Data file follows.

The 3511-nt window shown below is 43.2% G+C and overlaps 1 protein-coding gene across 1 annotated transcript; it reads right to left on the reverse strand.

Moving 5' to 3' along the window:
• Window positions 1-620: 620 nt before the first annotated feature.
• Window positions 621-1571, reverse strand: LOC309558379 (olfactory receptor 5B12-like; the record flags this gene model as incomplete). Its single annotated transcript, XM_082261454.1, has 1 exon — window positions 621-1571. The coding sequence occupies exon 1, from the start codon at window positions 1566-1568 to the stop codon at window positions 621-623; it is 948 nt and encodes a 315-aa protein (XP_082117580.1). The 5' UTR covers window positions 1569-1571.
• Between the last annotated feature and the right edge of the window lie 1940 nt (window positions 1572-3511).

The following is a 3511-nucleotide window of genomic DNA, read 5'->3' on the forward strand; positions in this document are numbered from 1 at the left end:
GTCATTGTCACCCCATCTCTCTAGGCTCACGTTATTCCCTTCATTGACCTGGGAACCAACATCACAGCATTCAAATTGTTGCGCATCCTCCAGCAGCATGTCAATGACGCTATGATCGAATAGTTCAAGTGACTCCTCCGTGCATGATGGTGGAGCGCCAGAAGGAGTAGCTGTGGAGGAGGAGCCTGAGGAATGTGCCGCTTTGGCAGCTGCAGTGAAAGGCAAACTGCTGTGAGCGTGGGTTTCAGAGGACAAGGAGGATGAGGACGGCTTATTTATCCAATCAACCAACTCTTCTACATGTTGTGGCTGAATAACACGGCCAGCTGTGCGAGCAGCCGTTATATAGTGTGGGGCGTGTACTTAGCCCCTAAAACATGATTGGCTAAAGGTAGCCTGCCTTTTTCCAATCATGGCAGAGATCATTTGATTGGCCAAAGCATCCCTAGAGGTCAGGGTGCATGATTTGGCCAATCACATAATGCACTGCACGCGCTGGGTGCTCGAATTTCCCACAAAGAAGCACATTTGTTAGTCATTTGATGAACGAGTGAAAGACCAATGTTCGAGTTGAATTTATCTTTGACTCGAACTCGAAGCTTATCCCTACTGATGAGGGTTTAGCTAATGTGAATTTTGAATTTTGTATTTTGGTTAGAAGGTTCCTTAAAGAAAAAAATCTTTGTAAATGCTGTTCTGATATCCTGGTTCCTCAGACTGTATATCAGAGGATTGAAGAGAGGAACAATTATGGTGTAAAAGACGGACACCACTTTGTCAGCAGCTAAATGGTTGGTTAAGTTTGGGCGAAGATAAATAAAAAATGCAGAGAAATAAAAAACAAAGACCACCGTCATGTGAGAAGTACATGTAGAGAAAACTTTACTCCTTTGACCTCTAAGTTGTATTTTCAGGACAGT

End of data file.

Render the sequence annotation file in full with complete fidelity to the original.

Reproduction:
The 3511-nt window shown below is 43.2% G+C and overlaps 1 protein-coding gene across 1 annotated transcript; it reads right to left on the reverse strand.

Moving 5' to 3' along the window:
• Window positions 1-620: 620 nt before the first annotated feature.
• Window positions 621-1571, reverse strand: LOC309558379 (olfactory receptor 5B12-like; the record flags this gene model as incomplete). Its single annotated transcript, XM_082261454.1, has 1 exon — window positions 621-1571. The coding sequence occupies exon 1, from the start codon at window positions 1566-1568 to the stop codon at window positions 621-623; it is 948 nt and encodes a 315-aa protein (XP_082117580.1). The 5' UTR covers window positions 1569-1571.
• Between the last annotated feature and the right edge of the window lie 1940 nt (window positions 1572-3511).

The following is a 3511-nucleotide window of genomic DNA, read 5'->3' on the forward strand; positions in this document are numbered from 1 at the left end:
GTCATTGTCACCCCATCTCTCTAGGCTCACGTTATTCCCTTCATTGACCTGGGAACCAACATCACAGCATTCAAATTGTTGCGCATCCTCCAGCAGCATGTCAATGACGCTATGATCGAATAGTTCAAGTGACTCCTCCGTGCATGATGGTGGAGCGCCAGAAGGAGTAGCTGTGGAGGAGGAGCCTGAGGAATGTGCCGCTTTGGCAGCTGCAGTGAAAGGCAAACTGCTGTGAGCGTGGGTTTCAGAGGACAAGGAGGATGAGGACGGCTTATTTATCCAATCAACCAACTCTTCTACATGTTGTGGCTGAATAACACGGCCAGCTGTGCGAGCAGCCGTTATATAGTGTGGGGCGTGTACTTAGCCCCTAAAACATGATTGGCTAAAGGTAGCCTGCCTTTTTCCAATCATGGCAGAGATCATTTGATTGGCCAAAGCATCCCTAGAGGTCAGGGTGCATGATTTGGCCAATCACATAATGCACTGCACGCGCTGGGTGCTCGAATTTCCCACAAAGAAGCACATTTGTTAGTCATTTGATGAACGAGTGAAAGACCAATGTTCGAGTTGAATTTATCTTTGACTCGAACTCGAAGCTTATCCCTACTGATGAGGGTTTAGCTAATGTGAATTTTGAATTTTGTATTTTGGTTAGAAGGTTCCTTAAAGAAAAAAATCTTTGTAAATGCTGTTCTGATATCCTGGTTCCTCAGACTGTATATCAGAGGATTGAAGAGAGGAACAATTATGGTGTAAAAGACGGACACCACTTTGTCAGCAGCTAAATGGTTGGTTAAGTTTGGGCGAAGATAAATAAAAAATGCAGAGAAATAAAAAACAAAGACCACCGTCATGTGAGAAGTACATGTAGAGAAAACTTTACTCCTTTGACCTCTAAGTTGTATTTTCAGGACAGT